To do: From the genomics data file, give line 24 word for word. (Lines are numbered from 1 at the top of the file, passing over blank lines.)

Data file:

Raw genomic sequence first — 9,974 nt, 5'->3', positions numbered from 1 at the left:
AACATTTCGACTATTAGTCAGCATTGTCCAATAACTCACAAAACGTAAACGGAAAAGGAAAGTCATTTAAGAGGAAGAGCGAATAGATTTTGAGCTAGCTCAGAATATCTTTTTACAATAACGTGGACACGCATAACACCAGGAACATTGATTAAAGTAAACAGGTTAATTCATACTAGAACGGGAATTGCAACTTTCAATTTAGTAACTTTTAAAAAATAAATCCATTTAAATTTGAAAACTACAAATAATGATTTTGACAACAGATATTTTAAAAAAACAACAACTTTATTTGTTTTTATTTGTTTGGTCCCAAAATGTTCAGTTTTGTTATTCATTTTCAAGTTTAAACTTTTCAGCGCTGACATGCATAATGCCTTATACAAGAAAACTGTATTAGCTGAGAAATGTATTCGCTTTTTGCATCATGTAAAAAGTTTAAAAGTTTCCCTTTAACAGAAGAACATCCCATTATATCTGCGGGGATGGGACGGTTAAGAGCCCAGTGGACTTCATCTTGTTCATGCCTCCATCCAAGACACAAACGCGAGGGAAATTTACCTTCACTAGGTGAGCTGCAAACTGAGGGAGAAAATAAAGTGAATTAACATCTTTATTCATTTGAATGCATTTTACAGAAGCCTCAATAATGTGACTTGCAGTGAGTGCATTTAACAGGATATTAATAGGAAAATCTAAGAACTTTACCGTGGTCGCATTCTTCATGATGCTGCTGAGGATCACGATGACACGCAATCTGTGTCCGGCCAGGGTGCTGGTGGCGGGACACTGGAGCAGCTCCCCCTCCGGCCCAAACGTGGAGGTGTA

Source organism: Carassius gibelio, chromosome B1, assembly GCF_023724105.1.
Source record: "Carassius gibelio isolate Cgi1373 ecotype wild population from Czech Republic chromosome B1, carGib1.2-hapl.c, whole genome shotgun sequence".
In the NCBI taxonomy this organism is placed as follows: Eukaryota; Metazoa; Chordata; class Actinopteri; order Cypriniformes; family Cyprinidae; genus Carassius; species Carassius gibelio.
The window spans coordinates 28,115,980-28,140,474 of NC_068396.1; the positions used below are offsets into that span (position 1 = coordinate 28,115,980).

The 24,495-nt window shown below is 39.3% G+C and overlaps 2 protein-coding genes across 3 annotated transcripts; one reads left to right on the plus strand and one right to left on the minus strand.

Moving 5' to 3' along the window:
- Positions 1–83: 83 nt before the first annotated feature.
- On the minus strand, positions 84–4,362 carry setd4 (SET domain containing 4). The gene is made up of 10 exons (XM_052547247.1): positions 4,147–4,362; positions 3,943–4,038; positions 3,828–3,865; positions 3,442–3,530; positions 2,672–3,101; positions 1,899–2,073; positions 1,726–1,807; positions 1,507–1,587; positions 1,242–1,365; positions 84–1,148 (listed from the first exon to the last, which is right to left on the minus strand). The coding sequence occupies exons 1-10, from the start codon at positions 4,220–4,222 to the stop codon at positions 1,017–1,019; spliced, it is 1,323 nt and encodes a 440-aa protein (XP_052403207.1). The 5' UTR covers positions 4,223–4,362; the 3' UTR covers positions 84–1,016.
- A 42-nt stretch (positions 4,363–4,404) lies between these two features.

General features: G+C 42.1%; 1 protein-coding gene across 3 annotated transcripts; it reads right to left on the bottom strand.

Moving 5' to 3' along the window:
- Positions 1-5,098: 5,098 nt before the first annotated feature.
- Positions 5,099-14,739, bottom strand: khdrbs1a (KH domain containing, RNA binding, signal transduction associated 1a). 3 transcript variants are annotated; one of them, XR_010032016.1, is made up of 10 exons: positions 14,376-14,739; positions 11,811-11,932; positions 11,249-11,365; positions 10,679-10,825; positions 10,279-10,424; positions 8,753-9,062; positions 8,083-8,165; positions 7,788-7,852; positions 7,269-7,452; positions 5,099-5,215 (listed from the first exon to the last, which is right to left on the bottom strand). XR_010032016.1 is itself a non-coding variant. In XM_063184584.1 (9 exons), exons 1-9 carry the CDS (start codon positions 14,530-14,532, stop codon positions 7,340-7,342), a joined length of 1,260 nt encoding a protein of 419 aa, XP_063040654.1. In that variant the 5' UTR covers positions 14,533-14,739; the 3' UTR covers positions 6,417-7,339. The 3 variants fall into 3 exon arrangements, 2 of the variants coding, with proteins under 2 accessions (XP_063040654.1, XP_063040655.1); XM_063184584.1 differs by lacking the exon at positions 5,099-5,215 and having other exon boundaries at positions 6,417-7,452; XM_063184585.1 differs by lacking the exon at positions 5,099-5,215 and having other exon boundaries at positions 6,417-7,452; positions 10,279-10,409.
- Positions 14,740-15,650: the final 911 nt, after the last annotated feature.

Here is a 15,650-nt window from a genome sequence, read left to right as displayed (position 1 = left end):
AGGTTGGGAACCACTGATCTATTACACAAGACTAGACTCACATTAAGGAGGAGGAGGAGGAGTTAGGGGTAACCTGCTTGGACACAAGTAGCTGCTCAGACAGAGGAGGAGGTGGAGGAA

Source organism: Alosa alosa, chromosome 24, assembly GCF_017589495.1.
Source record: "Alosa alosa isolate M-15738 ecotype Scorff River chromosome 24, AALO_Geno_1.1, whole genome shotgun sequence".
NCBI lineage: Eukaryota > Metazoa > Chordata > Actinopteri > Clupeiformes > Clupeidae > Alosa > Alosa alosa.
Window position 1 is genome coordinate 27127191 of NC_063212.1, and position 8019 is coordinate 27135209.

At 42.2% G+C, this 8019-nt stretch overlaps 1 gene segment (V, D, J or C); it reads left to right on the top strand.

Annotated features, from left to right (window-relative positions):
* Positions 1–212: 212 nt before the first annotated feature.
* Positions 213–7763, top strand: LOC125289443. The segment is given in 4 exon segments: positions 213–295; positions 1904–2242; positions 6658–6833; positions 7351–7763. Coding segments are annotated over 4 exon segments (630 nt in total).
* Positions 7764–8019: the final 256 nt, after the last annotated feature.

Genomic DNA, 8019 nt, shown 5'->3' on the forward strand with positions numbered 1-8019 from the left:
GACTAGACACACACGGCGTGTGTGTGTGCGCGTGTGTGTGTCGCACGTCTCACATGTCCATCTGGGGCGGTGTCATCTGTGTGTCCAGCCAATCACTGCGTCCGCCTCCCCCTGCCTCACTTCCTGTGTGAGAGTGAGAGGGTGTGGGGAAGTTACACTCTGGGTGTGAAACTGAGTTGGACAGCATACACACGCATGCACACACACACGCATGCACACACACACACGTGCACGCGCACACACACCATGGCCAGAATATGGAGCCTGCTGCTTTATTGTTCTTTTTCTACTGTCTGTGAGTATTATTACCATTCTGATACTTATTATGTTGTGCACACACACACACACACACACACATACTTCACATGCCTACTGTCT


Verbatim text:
Annotated features, from left to right (window-relative positions):